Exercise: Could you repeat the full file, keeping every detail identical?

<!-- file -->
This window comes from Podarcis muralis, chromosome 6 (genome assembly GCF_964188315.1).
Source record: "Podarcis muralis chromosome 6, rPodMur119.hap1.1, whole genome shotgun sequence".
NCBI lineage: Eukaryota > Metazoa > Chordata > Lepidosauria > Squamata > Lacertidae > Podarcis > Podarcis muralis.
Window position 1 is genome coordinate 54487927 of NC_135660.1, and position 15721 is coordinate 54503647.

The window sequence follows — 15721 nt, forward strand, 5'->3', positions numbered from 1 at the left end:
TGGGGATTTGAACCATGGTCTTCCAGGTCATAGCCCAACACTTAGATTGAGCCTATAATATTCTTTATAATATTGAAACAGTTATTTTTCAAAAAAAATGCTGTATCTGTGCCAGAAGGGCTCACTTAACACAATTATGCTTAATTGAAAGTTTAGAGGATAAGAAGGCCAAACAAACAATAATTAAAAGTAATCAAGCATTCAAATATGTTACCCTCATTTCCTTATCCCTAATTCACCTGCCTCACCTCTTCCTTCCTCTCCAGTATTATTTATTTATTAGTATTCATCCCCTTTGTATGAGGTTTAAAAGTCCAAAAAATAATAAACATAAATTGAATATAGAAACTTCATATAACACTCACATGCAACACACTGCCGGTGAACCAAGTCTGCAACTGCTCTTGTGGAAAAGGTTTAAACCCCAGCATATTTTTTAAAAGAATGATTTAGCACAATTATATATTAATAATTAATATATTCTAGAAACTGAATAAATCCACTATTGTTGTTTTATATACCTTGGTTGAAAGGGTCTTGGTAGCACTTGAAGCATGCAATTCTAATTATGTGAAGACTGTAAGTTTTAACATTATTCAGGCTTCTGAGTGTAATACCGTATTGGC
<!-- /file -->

This window comes from Podarcis muralis, chromosome 6 (genome assembly GCF_964188315.1).
Source record: "Podarcis muralis chromosome 6, rPodMur119.hap1.1, whole genome shotgun sequence".
NCBI lineage: Eukaryota > Metazoa > Chordata > Lepidosauria > Squamata > Lacertidae > Podarcis > Podarcis muralis.
Window position 1 is genome coordinate 54487927 of NC_135660.1, and position 15721 is coordinate 54503647.

The window sequence follows — 15721 nt, forward strand, 5'->3', positions numbered from 1 at the left end:
TGGGGATTTGAACCATGGTCTTCCAGGTCATAGCCCAACACTTAGATTGAGCCTATAATATTCTTTATAATATTGAAACAGTTATTTTTCAAAAAAAATGCTGTATCTGTGCCAGAAGGGCTCACTTAACACAATTATGCTTAATTGAAAGTTTAGAGGATAAGAAGGCCAAACAAACAATAATTAAAAGTAATCAAGCATTCAAATATGTTACCCTCATTTCCTTATCCCTAATTCACCTGCCTCACCTCTTCCTTCCTCTCCAGTATTATTTATTTATTAGTATTCATCCCCTTTGTATGAGGTTTAAAAGTCCAAAAAATAATAAACATAAATTGAATATAGAAACTTCATATAACACTCACATGCAACACACTGCCGGTGAACCAAGTCTGCAACTGCTCTTGTGGAAAAGGTTTAAACCCCAGCATATTTTTTAAAAGAATGATTTAGCACAATTATATATTAATAATTAATATATTCTAGAAACTGAATAAATCCACTATTGTTGTTTTATATACCTTGGTTGAAAGGGTCTTGGTAGCACTTGAAGCATGCAATTCTAATTATGTGAAGACTGTAAGTTTTAACATTATTCAGGCTTCTGAGTGTAATACCGTATTGGC